Not a wedding proposal, unless you already had that in mind. Last year I discussed the additional services many security integrators are adding in response to changes in the economy. Those service offerings continue to increase in variety and creativity, especially at the enterprise level.

OK, so you’re perfectly satisfied with your current integrator and/or in-house software administrators and field technicians. Perhaps you are facing some budget reduction efforts that are affecting your ability to retain an in-house staff. Well, whatever your situation, I would recommend that you invite different security integrators and vendors, door hardware manufacturers representatives, identification and visitor management specialists and perhaps even extended warranty providers – typically insurance companies, to stop by and let you know what they have to offer. There are varying reasons for doing so and approaches to accomplishing part or all of the above.

First, let your existing integrator and in-house personnel know that you are going to embark on the search I am suggesting. If you’re satisfied with you are working with – let them know that. In that case, explain that you are just gathering information and aren’t planning changes without considerable discussion with them. If you aren’t quite sure about your existing relationships, let them know that as well. It’s an obvious way to encourage improvement. We’re busy people as leaders in the enterprise. I’m rereading what I am suggesting and I know that I wouldn’t have the time to accomplish all of that work.

First, select which of your partners you want to compare, integrators or door hardware representatives for example, maybe more than one or two. There are many of the organizational, logistics and research tasks that can be delegated. Next step: perform or delegate the research. A great launching pad for research is to hand a designee a stack of current and past issues of this magazine, for example.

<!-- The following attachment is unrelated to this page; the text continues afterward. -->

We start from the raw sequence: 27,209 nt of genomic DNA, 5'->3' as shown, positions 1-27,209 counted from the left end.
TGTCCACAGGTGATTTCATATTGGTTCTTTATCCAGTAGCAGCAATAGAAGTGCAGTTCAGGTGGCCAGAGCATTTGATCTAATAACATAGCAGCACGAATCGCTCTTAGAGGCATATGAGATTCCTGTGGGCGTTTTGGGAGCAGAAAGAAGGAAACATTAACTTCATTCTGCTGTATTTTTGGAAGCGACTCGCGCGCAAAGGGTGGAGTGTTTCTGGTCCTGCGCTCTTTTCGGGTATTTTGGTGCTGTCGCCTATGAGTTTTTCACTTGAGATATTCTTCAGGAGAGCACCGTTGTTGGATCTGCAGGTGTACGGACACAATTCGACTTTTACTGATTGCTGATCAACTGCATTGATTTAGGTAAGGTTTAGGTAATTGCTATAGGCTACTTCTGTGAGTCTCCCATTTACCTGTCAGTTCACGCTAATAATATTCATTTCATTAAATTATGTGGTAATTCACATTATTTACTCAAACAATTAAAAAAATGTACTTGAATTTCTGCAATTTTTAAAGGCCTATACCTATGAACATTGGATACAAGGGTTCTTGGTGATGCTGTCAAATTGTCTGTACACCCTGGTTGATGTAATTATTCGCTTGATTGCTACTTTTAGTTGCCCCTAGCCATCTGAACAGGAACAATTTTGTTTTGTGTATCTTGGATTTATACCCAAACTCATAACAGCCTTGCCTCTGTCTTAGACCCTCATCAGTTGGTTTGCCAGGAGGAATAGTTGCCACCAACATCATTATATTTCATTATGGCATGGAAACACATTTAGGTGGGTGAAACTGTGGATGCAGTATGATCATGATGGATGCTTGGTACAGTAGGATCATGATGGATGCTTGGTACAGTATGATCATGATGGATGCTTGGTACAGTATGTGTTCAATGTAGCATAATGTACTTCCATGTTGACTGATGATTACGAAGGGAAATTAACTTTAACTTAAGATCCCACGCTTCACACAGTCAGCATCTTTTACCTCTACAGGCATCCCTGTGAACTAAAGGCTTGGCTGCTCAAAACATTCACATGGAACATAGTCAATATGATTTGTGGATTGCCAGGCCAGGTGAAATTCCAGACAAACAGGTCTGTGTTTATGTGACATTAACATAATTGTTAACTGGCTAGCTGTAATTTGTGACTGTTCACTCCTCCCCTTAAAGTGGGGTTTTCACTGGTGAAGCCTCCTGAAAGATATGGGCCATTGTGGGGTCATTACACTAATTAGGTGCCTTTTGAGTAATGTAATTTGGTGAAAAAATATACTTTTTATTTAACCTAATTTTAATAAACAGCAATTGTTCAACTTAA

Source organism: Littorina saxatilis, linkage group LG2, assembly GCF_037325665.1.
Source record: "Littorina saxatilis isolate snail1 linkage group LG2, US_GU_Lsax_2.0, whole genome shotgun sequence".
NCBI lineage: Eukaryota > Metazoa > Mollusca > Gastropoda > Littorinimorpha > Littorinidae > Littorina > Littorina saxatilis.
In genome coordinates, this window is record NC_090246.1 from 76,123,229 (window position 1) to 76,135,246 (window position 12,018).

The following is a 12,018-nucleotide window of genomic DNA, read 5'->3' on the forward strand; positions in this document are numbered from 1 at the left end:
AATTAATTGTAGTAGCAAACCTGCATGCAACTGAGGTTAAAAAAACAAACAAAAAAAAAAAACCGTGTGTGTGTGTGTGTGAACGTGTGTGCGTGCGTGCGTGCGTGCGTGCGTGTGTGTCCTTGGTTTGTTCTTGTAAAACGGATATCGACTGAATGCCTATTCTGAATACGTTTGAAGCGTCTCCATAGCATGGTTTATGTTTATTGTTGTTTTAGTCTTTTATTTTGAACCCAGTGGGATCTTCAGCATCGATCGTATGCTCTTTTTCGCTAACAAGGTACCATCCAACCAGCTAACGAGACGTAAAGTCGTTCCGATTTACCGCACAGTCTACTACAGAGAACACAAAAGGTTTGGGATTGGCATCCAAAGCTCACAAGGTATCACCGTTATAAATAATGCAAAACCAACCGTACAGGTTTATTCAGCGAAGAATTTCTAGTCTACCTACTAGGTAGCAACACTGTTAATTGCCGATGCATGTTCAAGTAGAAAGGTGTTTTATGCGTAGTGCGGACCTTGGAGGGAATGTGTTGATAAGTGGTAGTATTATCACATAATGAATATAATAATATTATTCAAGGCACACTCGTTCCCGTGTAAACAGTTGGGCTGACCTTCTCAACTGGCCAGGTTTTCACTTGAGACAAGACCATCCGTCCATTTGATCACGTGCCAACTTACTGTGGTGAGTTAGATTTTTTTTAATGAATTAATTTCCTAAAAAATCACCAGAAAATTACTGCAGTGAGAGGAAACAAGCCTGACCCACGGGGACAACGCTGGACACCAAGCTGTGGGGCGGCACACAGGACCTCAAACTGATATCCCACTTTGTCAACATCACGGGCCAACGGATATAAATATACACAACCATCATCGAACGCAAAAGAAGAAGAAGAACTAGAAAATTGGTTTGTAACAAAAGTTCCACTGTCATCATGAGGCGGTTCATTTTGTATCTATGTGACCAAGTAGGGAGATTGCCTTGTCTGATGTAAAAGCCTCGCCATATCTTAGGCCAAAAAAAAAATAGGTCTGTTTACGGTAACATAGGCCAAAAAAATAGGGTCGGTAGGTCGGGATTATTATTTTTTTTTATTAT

Request an executive summary of the research, select a few integrators to invite based on that research and your personal choices, and have an administrative assistant schedule the meetings and organize the logistics. This is one approach.

Another approach is to generate an RFP, a Request for Proposal. For this type of project, one form of RFP to generate would be one of a broad and open format. Include a list of your challenges and be clear that you are seeking solutions from the responders. On the other hand, if you have a very specific challenge, for example, costs, a more comprehensive and detailed RFP would be in order. I encourage you to include language in your RFP that, in addition to a written proposal, on-site interviews may be conducted.

The third approach I’ll offer is to hire a security consultant. You may already have a relationship with or know a trusted colleague who would perform this work. I’ve been involved with using an RFP process to select consultants. One very effective RFP for this type of review that I was involved included seeking an architectural firm to select a security consulting partner who would provide suggestions and solutions. 

Ultimately, these results could be incorporated into building and remodeling standards. Of course, that will be the most costly approach; however, it may be what you need. It’s never a bad idea, in my opinion, to seek someone outside of your organization who has the proper credentials and background to review any or all of your practices. What may be unusual in what I’m proposing is using an outside source to essentially review the success of your existing purchasing practices and integrator relationships. 

Whatever method you choose, if you decide to move forward, be certain to include your existing standards and best practices in the information that you provide. That information can be considered and reviewed as well, and no one will know better than you and your staff as to which of those practices cannot be disregarded.

The bottom line before embarking on anything I’m suggesting is to respect people’s time – your time, your staff’s time, and that of the integrators and your vendors. If you are not going to be able to make changes, the work I’m suggesting would be pointless. That being said, I know I am not alone in recognizing that recommendations that are made from an “expert” outside of one’s own organization, especially those in writing, tend to increase the funding priority of the proposed solutions.